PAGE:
Delp v. Itmann Coal Co., 16541

Decision Date02 April 1986
Docket NumberNo. 16541,16541
Citation176 W.Va. 252,342 S.E.2d 219
CourtWest Virginia Supreme Court
PartiesJames A. DELP v. ITMANN COAL COMPANY.

Syllabus by the Court

1. " 'Upon a motion to direct a verdict for the defendant, every reasonable and legitimate inference fairly arising from the testimony, when considered in its entirety, must be indulged in favorably to plaintiff; and the court must assume as true those facts which the jury may properly find under the evidence.' Syllabus, Nichols v. Raleigh-Wyoming Coal Co., 112 W.Va. 85, 163 S.E. 767 (1932)." Syllabus Point 1, Jenkins v. Chatterton, 143 W.Va. 250, 100 S.E.2d 808 (1957).

2. "Where a party is not entitled to recover in any view of the evidence, a verdict should be directed for the adverse party." Syllabus Point 1, Cox v. Galigher Motor Sales Co., 158 W.Va. 685, 213 S.E.2d 475 (1975).

3. " 'Under Mandolidis v. Elkins Industries, Inc., 246 S.E.2d 907 [96 A.L.R.3d 1035] (1978), it is essential, in order for an injured employee to recover, that the employer's misconduct must be of an intentional or wilful, wanton and reckless character, that the employer must have knowledge and appreciation of the high degree of risk of physical harm to another created by such misconduct, and, of course, that the employer's action must be the proximate cause of the injury.' Syllabus, Cline v. Joy Mfg. Co., 172 W.Va. 769, 310 S.E.2d 835 (1983)." Syllabus, Kane v. Corning Glass Works, 175 W.Va. 77, 331 S.E.2d 807 (1984).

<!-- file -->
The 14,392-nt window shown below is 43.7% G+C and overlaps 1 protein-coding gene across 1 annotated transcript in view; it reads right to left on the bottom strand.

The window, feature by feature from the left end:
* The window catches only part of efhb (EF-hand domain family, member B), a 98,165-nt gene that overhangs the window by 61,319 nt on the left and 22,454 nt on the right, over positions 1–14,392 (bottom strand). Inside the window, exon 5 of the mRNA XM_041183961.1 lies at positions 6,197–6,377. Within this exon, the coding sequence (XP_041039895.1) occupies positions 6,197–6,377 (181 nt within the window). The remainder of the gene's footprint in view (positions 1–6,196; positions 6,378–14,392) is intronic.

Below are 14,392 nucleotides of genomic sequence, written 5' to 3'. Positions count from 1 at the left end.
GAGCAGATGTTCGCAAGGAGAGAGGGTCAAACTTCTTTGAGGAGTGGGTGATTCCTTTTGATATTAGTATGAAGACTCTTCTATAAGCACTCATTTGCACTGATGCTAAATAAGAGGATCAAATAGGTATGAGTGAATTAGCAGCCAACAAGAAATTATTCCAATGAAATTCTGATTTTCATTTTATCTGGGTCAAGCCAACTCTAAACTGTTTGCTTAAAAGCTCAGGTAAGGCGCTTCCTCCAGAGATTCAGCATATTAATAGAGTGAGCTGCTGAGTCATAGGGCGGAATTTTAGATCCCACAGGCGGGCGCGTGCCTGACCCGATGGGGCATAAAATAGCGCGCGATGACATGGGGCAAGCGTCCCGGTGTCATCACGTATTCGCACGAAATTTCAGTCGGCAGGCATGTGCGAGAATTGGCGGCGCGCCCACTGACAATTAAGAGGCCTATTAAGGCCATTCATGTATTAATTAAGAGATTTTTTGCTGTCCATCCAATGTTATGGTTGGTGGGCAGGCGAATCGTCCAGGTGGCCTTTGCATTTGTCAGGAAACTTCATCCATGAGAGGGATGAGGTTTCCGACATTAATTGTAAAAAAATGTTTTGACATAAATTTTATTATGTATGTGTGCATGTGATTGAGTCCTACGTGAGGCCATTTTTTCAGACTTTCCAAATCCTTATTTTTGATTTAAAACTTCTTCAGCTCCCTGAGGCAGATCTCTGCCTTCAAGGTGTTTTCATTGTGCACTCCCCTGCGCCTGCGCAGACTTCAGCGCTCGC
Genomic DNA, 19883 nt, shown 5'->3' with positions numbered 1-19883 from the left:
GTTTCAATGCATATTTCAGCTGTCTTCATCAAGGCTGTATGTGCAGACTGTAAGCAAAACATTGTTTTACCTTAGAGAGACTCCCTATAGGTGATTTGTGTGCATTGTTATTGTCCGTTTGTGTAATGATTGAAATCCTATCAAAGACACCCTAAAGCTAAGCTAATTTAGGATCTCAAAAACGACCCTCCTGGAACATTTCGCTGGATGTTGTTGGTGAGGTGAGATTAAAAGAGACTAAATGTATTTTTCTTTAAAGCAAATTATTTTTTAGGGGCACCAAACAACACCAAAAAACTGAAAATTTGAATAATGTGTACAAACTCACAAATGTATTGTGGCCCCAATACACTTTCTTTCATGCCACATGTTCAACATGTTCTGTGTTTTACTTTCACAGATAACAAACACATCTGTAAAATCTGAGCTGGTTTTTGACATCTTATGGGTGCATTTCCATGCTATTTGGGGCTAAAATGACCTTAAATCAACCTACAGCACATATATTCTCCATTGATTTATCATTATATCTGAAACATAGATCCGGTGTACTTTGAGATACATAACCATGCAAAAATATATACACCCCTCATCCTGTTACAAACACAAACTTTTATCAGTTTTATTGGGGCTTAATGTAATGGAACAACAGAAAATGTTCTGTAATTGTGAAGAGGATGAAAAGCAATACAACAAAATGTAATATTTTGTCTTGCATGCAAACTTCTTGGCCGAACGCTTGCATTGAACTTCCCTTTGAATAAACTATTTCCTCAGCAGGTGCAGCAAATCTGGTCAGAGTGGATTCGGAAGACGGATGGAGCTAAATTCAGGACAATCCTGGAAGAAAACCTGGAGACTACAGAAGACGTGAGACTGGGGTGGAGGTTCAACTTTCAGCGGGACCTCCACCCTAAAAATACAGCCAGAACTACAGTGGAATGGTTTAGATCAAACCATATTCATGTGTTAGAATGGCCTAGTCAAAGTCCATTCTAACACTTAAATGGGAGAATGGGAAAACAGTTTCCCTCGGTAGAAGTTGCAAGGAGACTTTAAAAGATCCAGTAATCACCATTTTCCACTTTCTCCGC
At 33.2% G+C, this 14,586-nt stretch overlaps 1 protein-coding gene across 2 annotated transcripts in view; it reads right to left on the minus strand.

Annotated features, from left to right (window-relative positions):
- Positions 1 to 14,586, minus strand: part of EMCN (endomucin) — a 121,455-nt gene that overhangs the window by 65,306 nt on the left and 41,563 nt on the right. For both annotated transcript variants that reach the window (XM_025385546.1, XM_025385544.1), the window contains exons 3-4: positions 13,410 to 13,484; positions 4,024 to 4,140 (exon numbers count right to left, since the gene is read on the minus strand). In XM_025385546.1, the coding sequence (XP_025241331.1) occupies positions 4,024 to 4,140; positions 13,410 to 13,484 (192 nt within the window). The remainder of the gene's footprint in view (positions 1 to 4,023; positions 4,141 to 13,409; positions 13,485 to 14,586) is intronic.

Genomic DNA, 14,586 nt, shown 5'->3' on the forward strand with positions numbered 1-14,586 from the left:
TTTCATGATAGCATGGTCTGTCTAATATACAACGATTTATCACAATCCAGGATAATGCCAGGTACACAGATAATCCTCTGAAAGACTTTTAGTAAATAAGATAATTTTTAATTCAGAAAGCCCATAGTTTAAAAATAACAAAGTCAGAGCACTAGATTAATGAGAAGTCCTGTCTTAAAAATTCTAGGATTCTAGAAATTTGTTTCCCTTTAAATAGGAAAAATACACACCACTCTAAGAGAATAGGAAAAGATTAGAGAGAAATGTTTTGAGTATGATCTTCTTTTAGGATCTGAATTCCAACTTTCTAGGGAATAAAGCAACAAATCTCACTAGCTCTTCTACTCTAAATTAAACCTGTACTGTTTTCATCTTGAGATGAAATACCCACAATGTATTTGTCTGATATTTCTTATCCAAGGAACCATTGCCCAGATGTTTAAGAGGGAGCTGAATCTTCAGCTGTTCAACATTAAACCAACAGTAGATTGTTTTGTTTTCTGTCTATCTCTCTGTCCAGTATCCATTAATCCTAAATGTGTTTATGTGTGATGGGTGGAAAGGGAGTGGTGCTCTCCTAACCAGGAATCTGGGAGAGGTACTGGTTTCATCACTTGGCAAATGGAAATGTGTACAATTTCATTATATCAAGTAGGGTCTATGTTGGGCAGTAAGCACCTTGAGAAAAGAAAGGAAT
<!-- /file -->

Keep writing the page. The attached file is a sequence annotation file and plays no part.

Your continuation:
Burton & Goad, David Burton and Stephen B. Goad, Princeton, for appellant.

Jackson, Kelly, Holt & O'Farrell, W. Warren Upton and Gary W. Hart, Charleston, for appellee.

PER CURIAM:

This is an appeal from a final order of the Circuit Court of Wyoming County, entered March 26, 1984, which denied the motion of the appellant, James A. Delp, for a new trial. The cause of action arose under the deliberate intent provisions of the Workmen's Compensation Act, W.Va.Code § 23-4-2 [1969], 1 which we discussed at some length in Mandolidis v. Elkins Industries, Inc., 161 W.Va. 695, 246 S.E.2d 907 (1978). The appellant contends that the trial court erred in directing a verdict in favor of the appellee, Itmann Coal Company. A majority of this Court finds no error in the judgment of the circuit court, and we affirm.

The appellant was an underground coal miner employed by the appellee as a miner's helper at the Itmann No. 2 mine in Wyoming County. The appellant's job called for him to work alongside a Jeffrey 120-L continuous mining machine, adjusting the power cable so that the machine would not run over it. On May 8, 1979, the appellant was performing this duty alongside a continuous miner being operated by a fellow employee named Collins when the ripper head of the machine suddenly swerved to the side, pinning the appellant against a rib of coal. As a result, the appellant suffered a broken leg, injuries to his back and chest and was unable to return to work for almost three years.